Having witnessed the Canadian government’s softening commitment in recent years to research that develops improved varieties for farmers, we’ve been reluctant to let taxpayers off the hook.
Historically, publicly funded research has been the cornerstone of Canada’s reputation as one of the world’s best when it comes to producing cereal crops. Over the past century, Agriculture and Agri-Food Canada scientists have helped farmers steadily improve their productivity through genetics that increase yields, use available resources more efficiently, and keep farmers one step ahead of disease and pests.
It is a well-accepted principle that research investment pays off, as cited in an exhaustive 2010 review of the literature by Julian M. Alston for the Organization for Economic Co-operation and Development (OECD): “A predominant and persistent finding across the studies was that the rate of return was quite large. The main mass of the distribution of internal rates of return reported in the literature is between 20 per cent and 80 per cent per annum,” the report says.
He also found that underinvestment in agricultural research is a global problem, partly because it is a lengthy process. “Research takes a long time to benefit production, and then it affects production for a long time.”
In the past, it could be argued that society benefited every bit as much as farmers did from improved productivity. Increasing supplies make food more affordable, which means consumers have more to spend on goods and services that support a growing economy.
But in industrialized economies such as Canada’s, the agricultural sector is highly dependent on exports and that societal benefit becomes more nuanced. Despite all the media reports about higher food costs consumers will face this year due to our sinking dollar and our penchant for imported fresh fruits and vegetables, Canadians aren’t likely to go hungry.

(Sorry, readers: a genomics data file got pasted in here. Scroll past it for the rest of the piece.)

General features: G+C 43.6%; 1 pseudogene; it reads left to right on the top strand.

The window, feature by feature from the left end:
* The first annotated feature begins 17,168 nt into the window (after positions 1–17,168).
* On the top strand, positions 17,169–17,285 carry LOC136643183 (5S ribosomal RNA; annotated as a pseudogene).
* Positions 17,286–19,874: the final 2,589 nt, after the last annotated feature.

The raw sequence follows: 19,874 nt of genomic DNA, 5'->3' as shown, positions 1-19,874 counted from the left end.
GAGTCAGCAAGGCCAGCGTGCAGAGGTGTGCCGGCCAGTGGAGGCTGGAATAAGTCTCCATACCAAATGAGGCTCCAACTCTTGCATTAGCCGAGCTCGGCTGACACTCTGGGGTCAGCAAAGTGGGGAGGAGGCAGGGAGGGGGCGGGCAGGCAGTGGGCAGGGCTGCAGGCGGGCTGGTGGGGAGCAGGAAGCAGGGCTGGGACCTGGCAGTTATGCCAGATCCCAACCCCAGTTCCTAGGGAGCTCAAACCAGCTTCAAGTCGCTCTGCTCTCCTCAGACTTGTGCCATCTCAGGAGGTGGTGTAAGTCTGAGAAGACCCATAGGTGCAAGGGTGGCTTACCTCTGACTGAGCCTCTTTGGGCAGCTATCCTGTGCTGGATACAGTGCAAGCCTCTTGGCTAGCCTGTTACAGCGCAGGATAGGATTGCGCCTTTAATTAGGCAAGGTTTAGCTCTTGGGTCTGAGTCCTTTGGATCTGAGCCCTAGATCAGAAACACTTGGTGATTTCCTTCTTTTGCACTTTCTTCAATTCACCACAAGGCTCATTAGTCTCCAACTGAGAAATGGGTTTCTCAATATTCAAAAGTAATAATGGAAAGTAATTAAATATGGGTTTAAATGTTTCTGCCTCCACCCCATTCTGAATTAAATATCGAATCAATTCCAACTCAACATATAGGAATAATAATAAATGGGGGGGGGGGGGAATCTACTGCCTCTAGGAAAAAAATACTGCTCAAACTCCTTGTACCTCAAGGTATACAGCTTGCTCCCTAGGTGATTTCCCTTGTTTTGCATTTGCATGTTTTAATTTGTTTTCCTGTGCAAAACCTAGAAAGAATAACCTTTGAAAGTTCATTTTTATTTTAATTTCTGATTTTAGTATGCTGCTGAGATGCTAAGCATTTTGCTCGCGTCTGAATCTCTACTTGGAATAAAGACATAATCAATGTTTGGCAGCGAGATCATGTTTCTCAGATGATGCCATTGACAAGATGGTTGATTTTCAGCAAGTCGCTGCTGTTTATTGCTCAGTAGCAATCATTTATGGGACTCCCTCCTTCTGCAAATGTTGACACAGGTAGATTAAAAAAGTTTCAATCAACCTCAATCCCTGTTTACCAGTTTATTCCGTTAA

Canadians spend about a dime of every dollar they earn on food. At most, Food Freedom Day, the day in early February when the average Canadian household earns enough income to pay its annual food bill, might be delayed a few days. But the amount of food wasted in this country might also decline and people might start embracing some often overlooked local options such as homegrown carrots and cabbage.
Of course, Canadian taxpayers benefit from a strong agricultural sector’s contribution to the country’s GDP. Maintaining the industry’s competitive advantage in a global market is an important rationale for continued public research investment. But many of the consumer benefits of farmers’ improved productivity now flow to consumers elsewhere.
The discussion over who should pay the cost of variety development, particularly pertaining to cereals, is undergoing an evolution that has some significant implications for farmers.
Several options are outlined in the recently released report by JRG Consulting Group for the Prairie wheat and barley commissions entitled “Exploring Options for Producer Involvement in Wheat and Barley Variety Development.”
Farmers are being asked to consider how they want to be involved in cereal development, how much more they are willing to pay and how that support should be collected. End point royalties (EPR), an option that became possible with Canada’s adoption of the updated Plant Breeders’ Rights international treaty, are also on the table. With EPR, you’d declare the variety and pay a user fee on delivery.
Note this is not about whether farmers should pay more than they do today through checkoffs and royalties; it is about what form their increased support should take.
Prairie farmers’ contributions today cover about one-third the cost of the $41 million Agriculture and Agri-Food Canada (AAFC) spends annually on variety development.
The private sector stepped up quickly to take the helm on improving crops such as canola, because it was able to secure a return on investment on those crops through hybridization, and by contractually ending the use of farm-saved seed.
Neither is an option for cereals, at least not yet, so investments in cereal development improvement hold little appeal for the private sector.
As things stand today, governments are still carrying 72 per cent of the estimated $56 million spent on cereal development annually in Canada, with only 15 per cent carried by the private sector and 12 per cent by farmers.
The report points out that Canada’s total investment in cereals falls far short of what some of its global competitors are doing. Australia, for example, spends 2.7 times more.
We continue to oppose governments withdrawing from public investment in varietal research altogether. But if farmers want to see continued genetic improvements in their crops, they are going to have to pay more.